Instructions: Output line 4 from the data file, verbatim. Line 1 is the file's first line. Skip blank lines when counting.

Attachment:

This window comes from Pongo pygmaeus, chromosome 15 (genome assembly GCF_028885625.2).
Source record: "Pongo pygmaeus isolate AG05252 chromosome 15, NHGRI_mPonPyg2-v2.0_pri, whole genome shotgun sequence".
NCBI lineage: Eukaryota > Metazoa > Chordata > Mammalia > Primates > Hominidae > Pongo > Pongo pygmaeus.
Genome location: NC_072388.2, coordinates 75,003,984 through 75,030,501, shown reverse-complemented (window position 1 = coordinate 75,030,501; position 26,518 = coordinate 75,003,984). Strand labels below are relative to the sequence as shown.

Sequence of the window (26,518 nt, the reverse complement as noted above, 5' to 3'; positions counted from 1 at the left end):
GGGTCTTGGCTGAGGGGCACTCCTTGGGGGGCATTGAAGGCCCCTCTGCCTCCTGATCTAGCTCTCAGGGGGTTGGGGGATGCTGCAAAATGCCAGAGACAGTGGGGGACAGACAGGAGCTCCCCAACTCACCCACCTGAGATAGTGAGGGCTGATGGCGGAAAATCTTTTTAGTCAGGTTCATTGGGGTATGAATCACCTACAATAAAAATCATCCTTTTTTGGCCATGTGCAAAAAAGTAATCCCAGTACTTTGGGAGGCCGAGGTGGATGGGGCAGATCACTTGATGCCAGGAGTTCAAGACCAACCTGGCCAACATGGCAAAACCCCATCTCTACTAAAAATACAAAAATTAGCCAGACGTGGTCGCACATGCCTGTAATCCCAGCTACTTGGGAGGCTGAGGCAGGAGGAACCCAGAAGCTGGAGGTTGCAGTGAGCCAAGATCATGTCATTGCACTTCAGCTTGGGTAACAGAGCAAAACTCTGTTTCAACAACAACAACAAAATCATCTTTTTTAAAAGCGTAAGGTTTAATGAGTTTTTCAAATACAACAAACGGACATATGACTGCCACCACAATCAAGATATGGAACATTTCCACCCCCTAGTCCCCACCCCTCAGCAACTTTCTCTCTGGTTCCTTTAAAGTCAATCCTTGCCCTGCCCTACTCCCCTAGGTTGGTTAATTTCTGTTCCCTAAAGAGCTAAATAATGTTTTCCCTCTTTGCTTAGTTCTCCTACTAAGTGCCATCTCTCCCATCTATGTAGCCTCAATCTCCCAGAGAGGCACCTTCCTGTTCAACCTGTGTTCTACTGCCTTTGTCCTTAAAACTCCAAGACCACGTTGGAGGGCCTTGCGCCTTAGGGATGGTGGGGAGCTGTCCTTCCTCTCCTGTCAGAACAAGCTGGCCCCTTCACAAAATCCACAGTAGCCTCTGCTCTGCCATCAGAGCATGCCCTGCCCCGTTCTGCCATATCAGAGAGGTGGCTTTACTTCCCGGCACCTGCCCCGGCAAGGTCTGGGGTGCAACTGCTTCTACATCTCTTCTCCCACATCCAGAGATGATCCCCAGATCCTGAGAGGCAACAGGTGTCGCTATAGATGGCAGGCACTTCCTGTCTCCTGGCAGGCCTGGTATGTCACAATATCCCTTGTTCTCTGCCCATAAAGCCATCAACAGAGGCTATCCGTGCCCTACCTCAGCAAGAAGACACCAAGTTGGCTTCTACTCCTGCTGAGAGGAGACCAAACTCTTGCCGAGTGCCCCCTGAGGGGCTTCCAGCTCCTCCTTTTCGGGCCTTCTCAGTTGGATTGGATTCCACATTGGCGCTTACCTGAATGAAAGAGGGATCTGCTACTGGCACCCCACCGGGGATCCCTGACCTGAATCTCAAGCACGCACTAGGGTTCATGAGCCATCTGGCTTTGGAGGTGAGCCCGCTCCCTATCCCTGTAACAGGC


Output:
Genome location: NC_072388.2, coordinates 75,003,984 through 75,030,501, shown reverse-complemented (window position 1 = coordinate 75,030,501; position 26,518 = coordinate 75,003,984). Strand labels below are relative to the sequence as shown.